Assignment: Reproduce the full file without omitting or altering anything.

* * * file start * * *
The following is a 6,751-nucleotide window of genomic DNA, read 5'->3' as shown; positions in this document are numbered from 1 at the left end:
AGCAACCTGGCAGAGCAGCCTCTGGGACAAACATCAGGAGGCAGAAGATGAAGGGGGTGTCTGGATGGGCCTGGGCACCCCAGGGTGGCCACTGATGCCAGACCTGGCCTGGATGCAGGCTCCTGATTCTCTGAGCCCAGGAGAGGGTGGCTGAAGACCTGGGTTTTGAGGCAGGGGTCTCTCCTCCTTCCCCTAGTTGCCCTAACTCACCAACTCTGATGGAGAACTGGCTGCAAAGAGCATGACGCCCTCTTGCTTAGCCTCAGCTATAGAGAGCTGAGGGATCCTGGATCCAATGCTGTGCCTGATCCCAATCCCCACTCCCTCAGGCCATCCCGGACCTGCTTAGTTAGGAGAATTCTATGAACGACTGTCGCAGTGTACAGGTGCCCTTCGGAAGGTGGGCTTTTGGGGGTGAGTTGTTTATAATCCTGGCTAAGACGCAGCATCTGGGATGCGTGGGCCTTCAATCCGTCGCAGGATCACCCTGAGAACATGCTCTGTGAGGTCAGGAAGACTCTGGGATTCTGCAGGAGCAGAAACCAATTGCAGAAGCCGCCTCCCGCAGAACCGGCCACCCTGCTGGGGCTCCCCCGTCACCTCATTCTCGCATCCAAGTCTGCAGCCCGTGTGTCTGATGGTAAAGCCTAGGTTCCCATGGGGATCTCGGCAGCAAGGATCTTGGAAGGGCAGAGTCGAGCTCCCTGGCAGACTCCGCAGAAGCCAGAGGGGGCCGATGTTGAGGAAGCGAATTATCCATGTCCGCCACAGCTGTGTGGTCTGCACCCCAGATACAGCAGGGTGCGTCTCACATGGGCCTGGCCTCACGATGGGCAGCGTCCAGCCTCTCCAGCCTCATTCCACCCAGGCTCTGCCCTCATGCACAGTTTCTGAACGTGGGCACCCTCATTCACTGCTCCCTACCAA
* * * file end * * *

The following is a 6,751-nucleotide window of genomic DNA, read 5'->3' as shown; positions in this document are numbered from 1 at the left end:
AGCAACCTGGCAGAGCAGCCTCTGGGACAAACATCAGGAGGCAGAAGATGAAGGGGGTGTCTGGATGGGCCTGGGCACCCCAGGGTGGCCACTGATGCCAGACCTGGCCTGGATGCAGGCTCCTGATTCTCTGAGCCCAGGAGAGGGTGGCTGAAGACCTGGGTTTTGAGGCAGGGGTCTCTCCTCCTTCCCCTAGTTGCCCTAACTCACCAACTCTGATGGAGAACTGGCTGCAAAGAGCATGACGCCCTCTTGCTTAGCCTCAGCTATAGAGAGCTGAGGGATCCTGGATCCAATGCTGTGCCTGATCCCAATCCCCACTCCCTCAGGCCATCCCGGACCTGCTTAGTTAGGAGAATTCTATGAACGACTGTCGCAGTGTACAGGTGCCCTTCGGAAGGTGGGCTTTTGGGGGTGAGTTGTTTATAATCCTGGCTAAGACGCAGCATCTGGGATGCGTGGGCCTTCAATCCGTCGCAGGATCACCCTGAGAACATGCTCTGTGAGGTCAGGAAGACTCTGGGATTCTGCAGGAGCAGAAACCAATTGCAGAAGCCGCCTCCCGCAGAACCGGCCACCCTGCTGGGGCTCCCCCGTCACCTCATTCTCGCATCCAAGTCTGCAGCCCGTGTGTCTGATGGTAAAGCCTAGGTTCCCATGGGGATCTCGGCAGCAAGGATCTTGGAAGGGCAGAGTCGAGCTCCCTGGCAGACTCCGCAGAAGCCAGAGGGGGCCGATGTTGAGGAAGCGAATTATCCATGTCCGCCACAGCTGTGTGGTCTGCACCCCAGATACAGCAGGGTGCGTCTCACATGGGCCTGGCCTCACGATGGGCAGCGTCCAGCCTCTCCAGCCTCATTCCACCCAGGCTCTGCCCTCATGCACAGTTTCTGAACGTGGGCACCCTCATTCACTGCTCCCTACCAA